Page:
Semiconductors are defined by their band gap: the energy required to excite an electron stuck in the valance band, where it can’t conduct electricity, to the conduction band, where it can. The band gap needs to be large enough so that there is a clear contrast between a transistor’s on and off states, and so that it can process information without generating errors. Despite its high electron mobility, without a bandgap, graphene can’t be used as a semiconductor material. Although graphene has a bandgap when doped, doped graphene does not allow for sufficiently low off-currents or high on-currents.
The most promising 2D materials for next-gen nanosheets come from the “Transition Metal Dichalcogenide” or “TMD” sub-family. Materials from this group include Molybdenum disulfide (MoS2), Tungsten disulfide (WS2), and Tungsten Diselenide (WSe2). TMDs have the desired combination of bandgap + mobility required for < 5nm channel thicknesses.
This was highlighted by H.-S. Philip Wong in his HotChips 2019 Keynote, “What will the next node offer us?”
While Carbon Nanotubes (CNTs, which are 1-dimensional materials) were also highlighted, they remain notoriously difficult to manufacture after 30+ years of R&D. To achieve the desired performance metrics for transistor applications, millions of individual tubes have to be grown (i.e., density) and all aligned the same way (i.e., alignment). Also, with CNTs, you’re only dealing with Carbon. 2D materials are far more versatile, referring to an entire family of materials, and in theory, are easier to manufacture than CNTs. Large-area monolayer sheets can be grown and then transferred.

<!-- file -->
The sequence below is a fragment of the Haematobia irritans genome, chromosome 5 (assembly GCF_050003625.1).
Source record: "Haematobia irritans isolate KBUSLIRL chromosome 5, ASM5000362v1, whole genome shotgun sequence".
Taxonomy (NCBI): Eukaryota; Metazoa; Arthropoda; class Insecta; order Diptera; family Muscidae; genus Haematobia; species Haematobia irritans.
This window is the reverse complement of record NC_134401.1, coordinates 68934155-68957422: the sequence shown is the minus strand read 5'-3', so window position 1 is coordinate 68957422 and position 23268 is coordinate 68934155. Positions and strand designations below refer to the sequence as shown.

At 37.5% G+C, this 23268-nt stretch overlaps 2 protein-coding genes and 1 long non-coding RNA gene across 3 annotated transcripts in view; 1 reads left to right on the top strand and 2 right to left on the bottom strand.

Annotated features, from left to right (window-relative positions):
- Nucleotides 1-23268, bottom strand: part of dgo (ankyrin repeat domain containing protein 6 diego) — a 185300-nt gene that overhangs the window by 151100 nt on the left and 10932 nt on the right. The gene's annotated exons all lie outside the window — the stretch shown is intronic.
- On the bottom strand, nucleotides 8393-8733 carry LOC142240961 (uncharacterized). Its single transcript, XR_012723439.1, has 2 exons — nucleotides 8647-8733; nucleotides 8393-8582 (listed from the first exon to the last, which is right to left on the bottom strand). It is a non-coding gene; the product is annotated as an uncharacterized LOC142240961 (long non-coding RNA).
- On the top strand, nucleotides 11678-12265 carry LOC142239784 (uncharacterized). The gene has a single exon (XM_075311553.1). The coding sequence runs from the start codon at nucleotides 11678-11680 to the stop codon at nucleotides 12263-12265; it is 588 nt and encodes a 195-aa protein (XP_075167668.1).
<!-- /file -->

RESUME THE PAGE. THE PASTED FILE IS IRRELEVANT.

2D Material Growth
2D materials are often grown via Chemical Vapor Deposition (CVD), though more recent efforts also include Atomic Layer Deposition (ALD). Depending on the choice of substrate and parameters, 2D film growth can be monolayer or multilayer.
Monolayer graphene (the most mature 2D material), for example, is grown via CVD primarily on copper foil or film substrates today. However, current CVD growth techniques yield “polycrystalline” graphene with several grain boundaries in the crystal lattice. Growth is also variable, meaning that wafer-to-wafer consistency is difficult to achieve. With grain boundaries and other defects, intrinsic CVD graphene electron mobility is often still well under 10,000 cm2/(V⋅s), a far cry from the 200,000 cm2/(V⋅s) value reported for pristine, exfoliated graphene flakes at a carrier density of 1012 cm−2.
Exfoliated graphene refers to pure flakes of graphene delaminated from graphite; this is how graphene was first isolated in 2004 when two researchers from the University of Manchester (Andre Geim and Kostya Novoselov) used scotch tape to peel of layers of graphene from graphite.